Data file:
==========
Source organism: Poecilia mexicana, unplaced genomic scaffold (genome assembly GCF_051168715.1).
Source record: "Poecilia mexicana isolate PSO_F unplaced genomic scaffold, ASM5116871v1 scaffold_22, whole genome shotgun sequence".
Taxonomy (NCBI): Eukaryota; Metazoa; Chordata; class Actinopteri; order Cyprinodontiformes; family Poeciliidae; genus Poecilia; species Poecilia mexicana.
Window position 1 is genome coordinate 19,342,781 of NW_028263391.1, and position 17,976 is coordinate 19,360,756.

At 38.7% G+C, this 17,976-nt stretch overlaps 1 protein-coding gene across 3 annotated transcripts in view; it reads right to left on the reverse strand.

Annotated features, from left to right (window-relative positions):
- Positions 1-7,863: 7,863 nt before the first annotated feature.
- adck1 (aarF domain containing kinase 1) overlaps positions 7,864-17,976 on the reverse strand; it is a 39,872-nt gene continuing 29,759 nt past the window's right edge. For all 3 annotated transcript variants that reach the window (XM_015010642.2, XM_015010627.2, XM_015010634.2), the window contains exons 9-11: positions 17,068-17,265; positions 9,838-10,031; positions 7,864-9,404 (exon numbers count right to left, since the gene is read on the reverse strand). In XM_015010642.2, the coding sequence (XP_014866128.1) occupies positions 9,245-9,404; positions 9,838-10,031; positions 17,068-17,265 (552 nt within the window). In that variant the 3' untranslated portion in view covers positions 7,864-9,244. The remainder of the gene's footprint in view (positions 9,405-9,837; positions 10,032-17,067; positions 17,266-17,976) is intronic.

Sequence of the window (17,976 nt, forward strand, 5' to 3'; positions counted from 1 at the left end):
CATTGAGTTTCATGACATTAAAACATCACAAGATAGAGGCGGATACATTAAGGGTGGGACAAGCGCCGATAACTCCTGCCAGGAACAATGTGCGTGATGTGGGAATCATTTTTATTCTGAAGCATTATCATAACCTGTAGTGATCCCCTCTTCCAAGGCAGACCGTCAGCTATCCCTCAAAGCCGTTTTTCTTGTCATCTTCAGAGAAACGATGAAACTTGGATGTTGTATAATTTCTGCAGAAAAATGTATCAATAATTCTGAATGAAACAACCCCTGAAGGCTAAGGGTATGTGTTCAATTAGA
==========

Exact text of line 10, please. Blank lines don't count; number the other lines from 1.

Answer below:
CATTGAGTTTCATGACATTAAAACATCACAAGATAGAGGCGGATACATTAAGGGTGGGACAAGCGCCGATAACTCCTGCCAGGAACAATGTGCGTGATGTGGGAATCATTTTTATTCTGAAGCATTATCATAACCTGTAGTGATCCCCTCTTCCAAGGCAGACCGTCAGCTATCCCTCAAAGCCGTTTTTCTTGTCATCTTCAGAGAAACGATGAAACTTGGATGTTGTATAATTTCTGCAGAAAAATGTATCAATAATTCTGAATGAAACAACCCCTGAAGGCTAAGGGTATGTGTTCAATTAGA